BMI View: Mozambique’s construction sector holds one of the strongest growth outlooks across the Sub- Saharan Africa (SSA) region, driven by huge investment pledged to infrastructure improvements. In order to support the country’s bourgeoning mining sector and increasing potential for gas production, investment is being stepped up into transport and electricity projects. With more than US$25bn worth of projects planned or underway, we are anticipating strong growth of around 10% on average per year between 2012 and 2016, for an industry worth less than US$500mn.
A strong medium-term project pipeline will sustain strong growth – a number of projects were announced in late 2011 and H112, which will drive expansion into 2012 and 2013. The industry will benefit from sustained demand for Mozambique’s exports, primarily coal demand from India, as well as increasing attention into offshore gas potential. Mozambique currently does not have the ability to support this huge investment and export potential, and therefore, investors with deep pockets are taking a ‘build your own’ approach.
The primary driver of growth in Mozambique's infrastructure sector has been coal mining, with Indian demand sustaining significant investment. Insatiable demand for electricity in India is leading to huge investment in coal power plants, and Indian power companies are looking further afield for coal resources. While we expect demand for coal across the developed world to decline over the medium term, we do not anticipate a slowdown in India's consumption of thermal coal, which should sustain investment in Mozambique.
A more recent trend has been offshore energy exploration, with twelve high impact gas discoveries seen in offshore Mozambique. The exploration and potential production will bring with it significant investment opportunities for support infrastructure and services.
Transport infrastructure has benefited from a number of investment pledges, with efforts concentrated on the Nacala and Sena transport corridors (linking the mining regions to the ports of Nacala and Beira). Mining companies are leading the way in terms of investment in railways and ports. This was demonstrated in January 2012, when Vale signed a US$1bn agreement to build the Malawian section of the 900km Nacala corridor (which links the Moatize mines with the Nacala Port). The company is developing the US$5bn corridor, including railway and port at Nacala. However, China is now also getting in on the act. Previously notably absent from the market, China announced in June 2012 that it was in negotiations with the Mozambican government to provide a US$1.5bn loan for construction of a deepwater port in Nacala, potentially stepping on Vale’s toes.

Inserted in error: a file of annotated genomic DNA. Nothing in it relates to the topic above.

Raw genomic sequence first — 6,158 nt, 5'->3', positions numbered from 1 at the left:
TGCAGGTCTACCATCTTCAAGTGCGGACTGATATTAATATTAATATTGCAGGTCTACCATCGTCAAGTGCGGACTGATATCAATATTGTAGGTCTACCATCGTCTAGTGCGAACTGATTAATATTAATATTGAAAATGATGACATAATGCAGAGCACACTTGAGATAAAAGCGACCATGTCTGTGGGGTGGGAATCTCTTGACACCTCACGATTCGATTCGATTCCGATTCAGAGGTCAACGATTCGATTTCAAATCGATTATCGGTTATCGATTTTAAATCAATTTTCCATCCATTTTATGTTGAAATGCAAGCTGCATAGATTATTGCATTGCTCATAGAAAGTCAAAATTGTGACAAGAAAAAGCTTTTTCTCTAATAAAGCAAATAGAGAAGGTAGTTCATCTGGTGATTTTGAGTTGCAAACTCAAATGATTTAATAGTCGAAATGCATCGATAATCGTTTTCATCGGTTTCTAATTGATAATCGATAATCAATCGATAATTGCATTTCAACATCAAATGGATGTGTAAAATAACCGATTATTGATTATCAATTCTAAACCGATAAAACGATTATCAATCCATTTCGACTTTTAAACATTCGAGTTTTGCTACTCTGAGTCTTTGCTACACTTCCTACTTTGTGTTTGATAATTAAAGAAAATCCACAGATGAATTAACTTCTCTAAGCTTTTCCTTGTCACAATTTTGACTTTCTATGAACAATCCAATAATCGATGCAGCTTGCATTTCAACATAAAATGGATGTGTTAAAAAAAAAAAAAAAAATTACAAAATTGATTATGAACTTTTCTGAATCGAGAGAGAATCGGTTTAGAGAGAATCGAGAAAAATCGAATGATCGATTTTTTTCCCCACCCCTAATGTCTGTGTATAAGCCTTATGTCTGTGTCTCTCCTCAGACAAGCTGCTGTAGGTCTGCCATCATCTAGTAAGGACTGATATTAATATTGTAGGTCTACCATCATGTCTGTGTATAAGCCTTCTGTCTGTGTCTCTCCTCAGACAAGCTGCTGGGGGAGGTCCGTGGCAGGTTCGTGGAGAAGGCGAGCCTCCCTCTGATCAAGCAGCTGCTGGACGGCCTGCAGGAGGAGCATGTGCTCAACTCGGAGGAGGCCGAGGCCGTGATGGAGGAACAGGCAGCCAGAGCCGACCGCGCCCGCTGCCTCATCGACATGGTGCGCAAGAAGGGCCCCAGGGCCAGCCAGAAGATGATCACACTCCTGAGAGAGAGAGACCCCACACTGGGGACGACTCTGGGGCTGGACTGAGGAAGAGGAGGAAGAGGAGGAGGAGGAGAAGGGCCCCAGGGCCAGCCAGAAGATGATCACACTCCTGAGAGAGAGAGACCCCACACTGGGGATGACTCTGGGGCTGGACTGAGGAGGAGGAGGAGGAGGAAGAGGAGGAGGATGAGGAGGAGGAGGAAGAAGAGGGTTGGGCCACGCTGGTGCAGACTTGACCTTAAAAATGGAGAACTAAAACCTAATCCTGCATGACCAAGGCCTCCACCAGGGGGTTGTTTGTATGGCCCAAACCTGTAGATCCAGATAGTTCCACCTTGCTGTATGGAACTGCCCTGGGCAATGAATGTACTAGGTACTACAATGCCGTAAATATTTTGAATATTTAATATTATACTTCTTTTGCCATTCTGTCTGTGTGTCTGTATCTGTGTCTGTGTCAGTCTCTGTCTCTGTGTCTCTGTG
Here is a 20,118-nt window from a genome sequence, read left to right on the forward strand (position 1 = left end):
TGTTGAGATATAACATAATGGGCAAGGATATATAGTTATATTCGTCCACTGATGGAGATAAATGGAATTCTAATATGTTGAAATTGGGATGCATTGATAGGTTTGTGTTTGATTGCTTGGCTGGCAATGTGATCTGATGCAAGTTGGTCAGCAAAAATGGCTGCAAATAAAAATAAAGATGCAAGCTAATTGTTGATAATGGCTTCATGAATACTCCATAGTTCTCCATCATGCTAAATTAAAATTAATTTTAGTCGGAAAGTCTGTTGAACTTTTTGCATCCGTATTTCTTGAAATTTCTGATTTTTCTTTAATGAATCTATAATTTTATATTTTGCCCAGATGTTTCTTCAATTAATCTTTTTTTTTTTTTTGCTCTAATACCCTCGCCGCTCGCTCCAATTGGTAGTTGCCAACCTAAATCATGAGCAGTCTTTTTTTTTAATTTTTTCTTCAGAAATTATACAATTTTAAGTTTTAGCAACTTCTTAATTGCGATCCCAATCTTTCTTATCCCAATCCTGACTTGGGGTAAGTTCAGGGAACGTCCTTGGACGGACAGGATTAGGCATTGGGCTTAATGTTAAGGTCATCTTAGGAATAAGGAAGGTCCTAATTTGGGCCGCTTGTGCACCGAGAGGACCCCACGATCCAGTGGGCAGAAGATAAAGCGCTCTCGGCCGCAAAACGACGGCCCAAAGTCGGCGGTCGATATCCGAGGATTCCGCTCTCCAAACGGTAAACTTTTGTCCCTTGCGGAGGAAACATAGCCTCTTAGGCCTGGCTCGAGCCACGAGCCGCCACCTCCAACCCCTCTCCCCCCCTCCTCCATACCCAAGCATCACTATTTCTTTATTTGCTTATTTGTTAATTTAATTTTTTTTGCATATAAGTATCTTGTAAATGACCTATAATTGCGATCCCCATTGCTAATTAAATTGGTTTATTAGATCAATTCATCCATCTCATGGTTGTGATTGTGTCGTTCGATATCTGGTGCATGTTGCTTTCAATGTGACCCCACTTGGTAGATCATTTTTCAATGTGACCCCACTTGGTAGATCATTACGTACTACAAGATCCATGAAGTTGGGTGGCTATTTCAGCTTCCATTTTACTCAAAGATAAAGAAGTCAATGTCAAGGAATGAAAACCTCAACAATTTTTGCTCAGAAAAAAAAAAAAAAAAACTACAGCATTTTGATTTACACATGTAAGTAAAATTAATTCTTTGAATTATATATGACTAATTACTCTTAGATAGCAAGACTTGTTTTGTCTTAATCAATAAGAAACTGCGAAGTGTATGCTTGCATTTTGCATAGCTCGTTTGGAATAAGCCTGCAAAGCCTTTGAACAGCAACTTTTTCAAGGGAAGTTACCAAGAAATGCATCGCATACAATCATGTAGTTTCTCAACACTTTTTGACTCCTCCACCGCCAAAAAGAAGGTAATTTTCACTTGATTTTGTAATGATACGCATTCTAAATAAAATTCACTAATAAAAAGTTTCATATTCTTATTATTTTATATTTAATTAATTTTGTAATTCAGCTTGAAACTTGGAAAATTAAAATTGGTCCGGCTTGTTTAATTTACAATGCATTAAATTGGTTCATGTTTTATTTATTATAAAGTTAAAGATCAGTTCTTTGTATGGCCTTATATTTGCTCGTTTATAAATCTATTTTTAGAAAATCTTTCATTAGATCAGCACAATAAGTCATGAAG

Electricity generation has also garnered considerable investment, with mining companies once again taking on an active role. Vale, Riversdale Mining and Jindal Power & Steel have all announced one gigawatt (GW) of coal-fired power plant projects, in an effort to tap the growing domestic market. At the same time, Mozambique is planning to expand capacity at the Cahora Bassa dam. Eletrobras has announced plans to build a 1,500MW hydropower plant in the country, as well as two 1,500km transmission lines, worth a combined US$6bn.
A major threat to our forecast comes in the form of government revenues, which are insufficient to meet the infrastructure funding gap, and thereby highlighting the importance of external financing. Consequently, multilaterals like the World Bank and African Development Bank (AfDB), as well as state credit agencies, remain an important source of funding for infrastructure in Mozambique. Increasingly, investment into freight transport and electricity infrastructure is being supported by private finance, with cash-rich mining companies executing a build-yourown strategy with regard to infrastructure. Private finance has therefore become crucial to investment, and any threat to corporate financing or mining companies’ profitability could dent investment in infrastructure.
While infrastructure investment is primarily focused on supporting the mining sector, demand for passenger transport projects and residential and commercial utilities should lead to rapid expansion – with real GDP growth expected to average 7.7% between 2012 and 2016, and GDP per capita expected to increase from US$547 to US$831. This should generate a rise in electrification and water access rates over our forecast period, necessitating new transmission and distribution infrastructure. Investment into roads will be strong under the second phase of the Programa Integrado do Sector das Estradas (PRISE) Road Sector Integration programme (2010-2014), which is overseeing planned investment of US$1.5bn to improve the quality of the country's road network. Funding has been pledged by a number of development banks.